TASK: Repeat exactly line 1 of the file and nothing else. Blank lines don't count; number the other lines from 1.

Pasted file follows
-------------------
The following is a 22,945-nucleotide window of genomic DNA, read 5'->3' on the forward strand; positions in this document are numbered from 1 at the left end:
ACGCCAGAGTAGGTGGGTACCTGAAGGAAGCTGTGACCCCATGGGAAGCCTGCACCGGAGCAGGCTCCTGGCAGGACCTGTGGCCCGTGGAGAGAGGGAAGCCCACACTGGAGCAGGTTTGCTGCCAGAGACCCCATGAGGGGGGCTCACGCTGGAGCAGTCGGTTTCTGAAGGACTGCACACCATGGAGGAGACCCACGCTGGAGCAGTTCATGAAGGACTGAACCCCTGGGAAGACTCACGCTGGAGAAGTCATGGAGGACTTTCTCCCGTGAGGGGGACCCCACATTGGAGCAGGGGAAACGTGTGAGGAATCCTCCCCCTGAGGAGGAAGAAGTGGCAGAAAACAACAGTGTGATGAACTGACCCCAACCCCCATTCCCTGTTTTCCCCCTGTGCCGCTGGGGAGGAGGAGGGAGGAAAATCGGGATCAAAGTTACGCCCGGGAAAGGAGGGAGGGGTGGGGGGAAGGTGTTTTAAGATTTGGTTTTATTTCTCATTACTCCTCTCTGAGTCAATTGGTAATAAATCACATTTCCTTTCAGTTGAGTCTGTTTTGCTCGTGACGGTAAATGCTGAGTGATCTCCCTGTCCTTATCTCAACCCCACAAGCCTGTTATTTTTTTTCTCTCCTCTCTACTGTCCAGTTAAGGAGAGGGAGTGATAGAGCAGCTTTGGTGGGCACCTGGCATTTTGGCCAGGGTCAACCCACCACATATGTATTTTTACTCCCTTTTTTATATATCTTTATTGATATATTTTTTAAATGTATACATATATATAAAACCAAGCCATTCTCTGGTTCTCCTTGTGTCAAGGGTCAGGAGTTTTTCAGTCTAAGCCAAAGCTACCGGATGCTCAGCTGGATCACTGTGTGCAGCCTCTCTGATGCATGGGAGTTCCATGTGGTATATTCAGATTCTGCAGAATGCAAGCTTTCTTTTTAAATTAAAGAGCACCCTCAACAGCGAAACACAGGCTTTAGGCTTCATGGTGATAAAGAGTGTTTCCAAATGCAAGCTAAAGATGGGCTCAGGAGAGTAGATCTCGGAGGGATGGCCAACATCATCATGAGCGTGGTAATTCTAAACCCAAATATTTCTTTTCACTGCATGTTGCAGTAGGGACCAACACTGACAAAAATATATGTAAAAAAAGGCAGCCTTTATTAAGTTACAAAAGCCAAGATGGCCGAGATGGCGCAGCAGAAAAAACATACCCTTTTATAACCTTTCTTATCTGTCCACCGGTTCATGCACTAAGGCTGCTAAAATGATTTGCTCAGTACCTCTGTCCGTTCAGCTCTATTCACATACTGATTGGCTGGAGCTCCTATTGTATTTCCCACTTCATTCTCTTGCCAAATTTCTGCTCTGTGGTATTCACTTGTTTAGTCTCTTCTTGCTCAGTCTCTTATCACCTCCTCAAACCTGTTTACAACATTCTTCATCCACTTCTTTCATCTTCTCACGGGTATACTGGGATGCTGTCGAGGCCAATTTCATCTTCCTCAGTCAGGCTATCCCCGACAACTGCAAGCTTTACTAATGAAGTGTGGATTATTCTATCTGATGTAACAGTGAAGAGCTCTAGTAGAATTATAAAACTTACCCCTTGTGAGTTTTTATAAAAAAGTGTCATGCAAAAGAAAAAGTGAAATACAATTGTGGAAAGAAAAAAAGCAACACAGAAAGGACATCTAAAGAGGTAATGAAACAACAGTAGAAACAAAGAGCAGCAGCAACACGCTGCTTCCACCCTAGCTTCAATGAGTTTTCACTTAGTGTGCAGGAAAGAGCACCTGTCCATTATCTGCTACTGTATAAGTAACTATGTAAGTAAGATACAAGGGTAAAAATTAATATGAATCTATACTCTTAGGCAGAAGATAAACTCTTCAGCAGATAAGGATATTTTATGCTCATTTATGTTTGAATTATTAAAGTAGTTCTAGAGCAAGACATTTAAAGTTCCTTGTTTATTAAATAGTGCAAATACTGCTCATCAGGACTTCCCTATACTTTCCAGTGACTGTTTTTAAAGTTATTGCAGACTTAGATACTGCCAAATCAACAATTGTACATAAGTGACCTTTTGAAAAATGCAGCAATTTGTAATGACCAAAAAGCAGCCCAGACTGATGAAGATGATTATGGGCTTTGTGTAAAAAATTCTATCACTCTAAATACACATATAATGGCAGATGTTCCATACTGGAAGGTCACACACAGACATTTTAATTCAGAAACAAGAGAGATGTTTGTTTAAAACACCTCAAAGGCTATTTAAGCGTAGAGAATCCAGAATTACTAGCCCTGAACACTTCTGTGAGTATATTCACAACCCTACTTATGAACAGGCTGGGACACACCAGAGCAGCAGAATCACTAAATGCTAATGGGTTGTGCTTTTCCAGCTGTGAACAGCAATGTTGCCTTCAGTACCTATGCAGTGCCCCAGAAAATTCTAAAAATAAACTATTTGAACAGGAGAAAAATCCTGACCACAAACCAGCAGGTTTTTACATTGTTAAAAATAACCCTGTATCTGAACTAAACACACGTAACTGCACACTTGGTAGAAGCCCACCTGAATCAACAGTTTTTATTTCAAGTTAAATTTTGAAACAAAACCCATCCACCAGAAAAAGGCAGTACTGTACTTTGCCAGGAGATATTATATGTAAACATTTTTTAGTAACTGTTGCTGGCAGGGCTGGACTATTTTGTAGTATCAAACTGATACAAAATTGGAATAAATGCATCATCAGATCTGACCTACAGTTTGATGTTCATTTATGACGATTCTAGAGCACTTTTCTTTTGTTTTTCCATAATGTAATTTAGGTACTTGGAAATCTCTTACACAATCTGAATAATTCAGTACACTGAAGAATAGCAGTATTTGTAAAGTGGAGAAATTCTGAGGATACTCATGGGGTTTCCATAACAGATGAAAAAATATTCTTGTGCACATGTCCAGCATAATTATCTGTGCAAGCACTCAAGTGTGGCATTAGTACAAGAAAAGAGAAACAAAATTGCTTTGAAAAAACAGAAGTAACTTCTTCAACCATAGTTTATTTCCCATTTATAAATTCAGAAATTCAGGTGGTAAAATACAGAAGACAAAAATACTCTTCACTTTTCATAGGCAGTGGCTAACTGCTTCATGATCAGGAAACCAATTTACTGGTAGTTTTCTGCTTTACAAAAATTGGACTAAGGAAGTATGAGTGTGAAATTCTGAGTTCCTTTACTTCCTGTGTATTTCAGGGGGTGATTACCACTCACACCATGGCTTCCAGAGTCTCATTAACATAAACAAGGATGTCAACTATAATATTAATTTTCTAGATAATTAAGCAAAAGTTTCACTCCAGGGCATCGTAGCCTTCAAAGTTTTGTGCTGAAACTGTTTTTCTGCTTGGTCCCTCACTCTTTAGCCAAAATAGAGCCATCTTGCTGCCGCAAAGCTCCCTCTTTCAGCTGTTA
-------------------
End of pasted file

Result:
The following is a 22,945-nucleotide window of genomic DNA, read 5'->3' on the forward strand; positions in this document are numbered from 1 at the left end: